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Globalization, Biosecurity, and The Future of the Life Sciences Current State of the Art Several recent studies have demonstrated important steps toward making gene synthesis readily affordable and accessible to researchers with small budgets, by decreasing its cost and improving its error rate.9 For example, in December 2004, as this committee deliberated its charge, scientists described a new microchip-based technology for the semiautomated multiplex synthesis of long oligonucleotides.10 The researchers used the new technology to synthesize all 21 genes that encode proteins of the E. coli 30S ribosomal subunit. Almost simultaneously, another research group described a novel approach for reducing errors by more than 15-fold compared to conventional gene synthesis techniques, yielding DNA with one error per 10,000 base pairs.11 Future Applications Developments in DNA synthetic capacity have generated strong interest in the fabrication of increasingly larger constructs, including genetic circuitry,12 the engineering of entire biochemical pathways,13 and, as mentioned above, the construction of small genomes.14 As a specific example of a potential future beneficial application of DNA synthesis, one research group has described a method for synthesizing terpenoid, a natural product used in commercial flavors, fragrances, and antimalarial and anticancer therapeutics, using recombinant DNA constructs.15 Terpenoids are normally isolated from plant tissue and can only be recovered in small amounts. DNA synthesis technology could be used as an alternative method for producing high-value compounds. DNA synthesis technology could allow for the efficient, rapid synthesis of viral and other pathogen genomes—either for vaccine or therapeutic research and development, or for malevolent purposes or with unintentional consequences. Given the latter risks, in 2004, George Church (Harvard Medical School, Cambridge, MA) drafted a proposal for decreasing biohazard risks (i.e., creating nearly extinct human viruses, such as polio, or novel pathogens, like IL-4 poxvirus) while minimizing the impact on legitimate research. The proposal focuses on instrument and reagent licensing (e.g., restricting the sale and maintenance of oligonucleotide synthesis machines to licensed entities); regulation for the screening of select agents; establishing a method for testing these newly implemented licensing and, screening systems; criteria for exemption from the whole process; and, strategies for keeping the cost down.16 The proposal is mentioned here not to endorse it, but rather to highlight the need for a careful analysis and thoughtful discussion of the issues.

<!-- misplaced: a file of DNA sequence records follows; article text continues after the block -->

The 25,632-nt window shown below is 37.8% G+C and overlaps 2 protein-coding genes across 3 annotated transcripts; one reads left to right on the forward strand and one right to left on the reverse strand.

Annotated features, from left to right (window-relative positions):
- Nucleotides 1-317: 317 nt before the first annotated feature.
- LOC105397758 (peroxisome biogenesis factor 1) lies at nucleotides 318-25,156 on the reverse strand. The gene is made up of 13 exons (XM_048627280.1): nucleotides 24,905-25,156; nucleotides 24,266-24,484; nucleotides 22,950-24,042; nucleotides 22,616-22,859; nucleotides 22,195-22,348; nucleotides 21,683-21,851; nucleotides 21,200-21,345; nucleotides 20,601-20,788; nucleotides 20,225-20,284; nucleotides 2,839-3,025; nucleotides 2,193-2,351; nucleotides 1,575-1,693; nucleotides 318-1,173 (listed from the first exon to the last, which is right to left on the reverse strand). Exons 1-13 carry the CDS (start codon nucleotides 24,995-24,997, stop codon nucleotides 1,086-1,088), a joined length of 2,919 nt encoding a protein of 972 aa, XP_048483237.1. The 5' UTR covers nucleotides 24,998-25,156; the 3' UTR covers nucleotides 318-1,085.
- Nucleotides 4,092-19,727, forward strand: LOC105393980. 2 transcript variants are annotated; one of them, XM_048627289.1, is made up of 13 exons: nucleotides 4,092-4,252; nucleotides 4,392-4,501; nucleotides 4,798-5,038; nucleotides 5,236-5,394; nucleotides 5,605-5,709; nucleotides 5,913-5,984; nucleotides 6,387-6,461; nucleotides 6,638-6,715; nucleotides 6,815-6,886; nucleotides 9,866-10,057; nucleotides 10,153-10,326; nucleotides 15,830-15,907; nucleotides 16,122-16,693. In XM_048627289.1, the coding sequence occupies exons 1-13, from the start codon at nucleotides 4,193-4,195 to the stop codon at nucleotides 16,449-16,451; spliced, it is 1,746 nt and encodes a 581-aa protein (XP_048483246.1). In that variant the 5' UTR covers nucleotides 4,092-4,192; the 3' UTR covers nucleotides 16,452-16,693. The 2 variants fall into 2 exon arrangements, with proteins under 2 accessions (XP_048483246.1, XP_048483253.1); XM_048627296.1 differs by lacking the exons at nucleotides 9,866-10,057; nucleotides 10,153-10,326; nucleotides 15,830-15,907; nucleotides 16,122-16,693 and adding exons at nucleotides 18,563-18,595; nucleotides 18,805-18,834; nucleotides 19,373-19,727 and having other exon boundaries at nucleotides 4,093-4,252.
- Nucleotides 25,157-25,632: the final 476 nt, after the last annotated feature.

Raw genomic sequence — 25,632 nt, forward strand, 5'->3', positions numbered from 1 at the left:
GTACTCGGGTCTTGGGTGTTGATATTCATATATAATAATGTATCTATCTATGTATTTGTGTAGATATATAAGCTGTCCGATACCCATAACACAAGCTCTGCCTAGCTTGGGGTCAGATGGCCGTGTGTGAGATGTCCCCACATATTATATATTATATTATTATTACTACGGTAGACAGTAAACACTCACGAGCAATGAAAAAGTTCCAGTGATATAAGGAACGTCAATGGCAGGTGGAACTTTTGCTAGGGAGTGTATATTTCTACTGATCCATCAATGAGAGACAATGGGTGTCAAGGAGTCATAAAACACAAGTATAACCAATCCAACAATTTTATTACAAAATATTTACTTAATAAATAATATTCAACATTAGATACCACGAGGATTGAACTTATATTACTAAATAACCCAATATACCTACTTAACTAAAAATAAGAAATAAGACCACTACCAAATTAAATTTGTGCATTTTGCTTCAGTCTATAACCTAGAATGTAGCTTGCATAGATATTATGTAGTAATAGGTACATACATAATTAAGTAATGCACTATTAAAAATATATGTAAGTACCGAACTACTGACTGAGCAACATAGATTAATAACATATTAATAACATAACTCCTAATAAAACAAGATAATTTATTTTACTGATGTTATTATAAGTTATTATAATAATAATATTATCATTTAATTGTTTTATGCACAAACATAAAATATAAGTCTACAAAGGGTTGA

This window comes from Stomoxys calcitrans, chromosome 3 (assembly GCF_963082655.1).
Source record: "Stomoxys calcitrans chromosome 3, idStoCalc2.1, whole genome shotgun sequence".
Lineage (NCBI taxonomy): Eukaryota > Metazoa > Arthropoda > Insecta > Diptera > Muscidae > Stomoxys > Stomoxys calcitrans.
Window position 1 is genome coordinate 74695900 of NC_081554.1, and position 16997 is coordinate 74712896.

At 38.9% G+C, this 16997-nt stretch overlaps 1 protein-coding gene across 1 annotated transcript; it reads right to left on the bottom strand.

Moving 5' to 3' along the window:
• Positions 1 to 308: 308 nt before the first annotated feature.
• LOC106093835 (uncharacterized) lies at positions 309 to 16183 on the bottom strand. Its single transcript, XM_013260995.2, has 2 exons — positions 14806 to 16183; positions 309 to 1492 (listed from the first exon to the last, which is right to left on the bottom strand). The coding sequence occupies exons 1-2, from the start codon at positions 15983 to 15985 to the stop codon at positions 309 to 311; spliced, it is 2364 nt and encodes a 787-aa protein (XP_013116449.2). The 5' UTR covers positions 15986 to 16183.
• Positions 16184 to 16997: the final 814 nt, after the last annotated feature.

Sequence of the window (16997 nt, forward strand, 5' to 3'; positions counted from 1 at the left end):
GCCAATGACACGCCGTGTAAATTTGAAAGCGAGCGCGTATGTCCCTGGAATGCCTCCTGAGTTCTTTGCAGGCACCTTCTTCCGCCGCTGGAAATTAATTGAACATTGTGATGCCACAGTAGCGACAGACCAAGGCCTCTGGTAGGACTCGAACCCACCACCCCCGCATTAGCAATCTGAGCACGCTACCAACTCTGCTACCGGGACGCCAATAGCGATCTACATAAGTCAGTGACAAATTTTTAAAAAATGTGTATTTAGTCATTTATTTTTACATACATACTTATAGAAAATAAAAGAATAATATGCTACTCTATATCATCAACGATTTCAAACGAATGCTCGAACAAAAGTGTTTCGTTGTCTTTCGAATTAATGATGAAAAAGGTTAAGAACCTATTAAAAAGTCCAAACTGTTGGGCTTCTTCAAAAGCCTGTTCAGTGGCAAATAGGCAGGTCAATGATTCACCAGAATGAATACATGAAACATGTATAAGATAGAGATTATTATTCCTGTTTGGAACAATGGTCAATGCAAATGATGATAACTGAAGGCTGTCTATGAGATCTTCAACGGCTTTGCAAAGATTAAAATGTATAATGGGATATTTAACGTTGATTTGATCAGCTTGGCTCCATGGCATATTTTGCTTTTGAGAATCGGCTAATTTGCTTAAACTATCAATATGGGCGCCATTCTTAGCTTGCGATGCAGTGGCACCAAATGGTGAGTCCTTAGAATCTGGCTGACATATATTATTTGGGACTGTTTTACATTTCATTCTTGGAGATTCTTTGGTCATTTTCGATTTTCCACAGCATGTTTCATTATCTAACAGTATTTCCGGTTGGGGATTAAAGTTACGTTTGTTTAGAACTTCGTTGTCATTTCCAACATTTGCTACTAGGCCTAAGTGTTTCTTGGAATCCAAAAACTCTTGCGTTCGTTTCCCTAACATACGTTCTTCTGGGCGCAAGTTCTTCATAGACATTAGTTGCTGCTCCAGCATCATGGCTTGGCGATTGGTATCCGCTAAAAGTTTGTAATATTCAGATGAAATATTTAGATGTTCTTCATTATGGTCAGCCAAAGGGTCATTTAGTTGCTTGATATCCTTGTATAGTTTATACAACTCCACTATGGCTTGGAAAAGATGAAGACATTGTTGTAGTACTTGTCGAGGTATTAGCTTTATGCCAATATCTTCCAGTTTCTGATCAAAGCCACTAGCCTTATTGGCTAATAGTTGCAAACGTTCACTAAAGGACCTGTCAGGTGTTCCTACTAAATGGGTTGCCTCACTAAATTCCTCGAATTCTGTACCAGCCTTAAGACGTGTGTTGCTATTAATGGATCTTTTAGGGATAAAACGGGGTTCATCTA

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Globalization, Biosecurity, and The Future of the Life Sciences DNA Shuffling Description Classical genetic breeding has proven itself over and over again throughout human history as a powerful means to improve plant and animal stocks to meet changing societal needs. The late 20th century discovery of restriction endonucleases, enzymes that cut DNA molecules at sites comprising specific short nucleotide sequences, and the subsequent emergence of recombinant DNA technology provided scientists with high-precision tools to insert (or remove) single genes into the genomes of a variety of viruses and organisms, leading, for example, to the introduction of production-enhancing traits into crop plants.17 Most recently, a powerful mode of directed evolution known as “DNA shuffling”—also known as multigene shuffling, gene shuffling, and directed in vitro molecular evolution—has allowed scientists to greatly improve the efficiency with which a wide diversity of genetic sequences can be derived. A quantum leap in the ability to generate new DNA sequences, DNA shuffling can be used to produce large libraries of DNA that can then be subjected to screening or selection for a range of desired traits, such as improved protein function and/or greater protein production. “Classical” single-gene breeding starts with a “parental” pool of related sequences (genes, etc.) and then breeds “offspring” molecules, which are subjected to screening and selection for the “best” offspring. The process is repeated for several generations. With DNA shuffling, sequence diversity is generated by fragmenting and then recombining related versions of the same sequence or gene from multiple sources (e.g., related species), resulting in “shuffling” of the DNA molecules. Basically, it allows for the simultaneous mating of many different species. The result is a collection of DNA mosaics. The reassortment that occurs during the shuffling process yields a higher diversity of functional progeny sequences than can be produced by a sequential single-gene approach. In one of the earliest demonstrations of the technology, which involved shuffling four separately evolved genes (from four different microbial species), the shuffled “hybrids” encoded proteins with 270 to 540 times greater enzymatic activity than the best parental sequence.18 Even if that same recombined enzyme could have been evolved through single-gene screening, the process would have been dramatically slower. But chances are it never would have evolved. Evidence from at least one study shows that the best parent is not necessarily the one closest in sequence to the best chimeric offspring and thus would probably not represent the best starting point for single-gene evolution (i.e., some other better-look-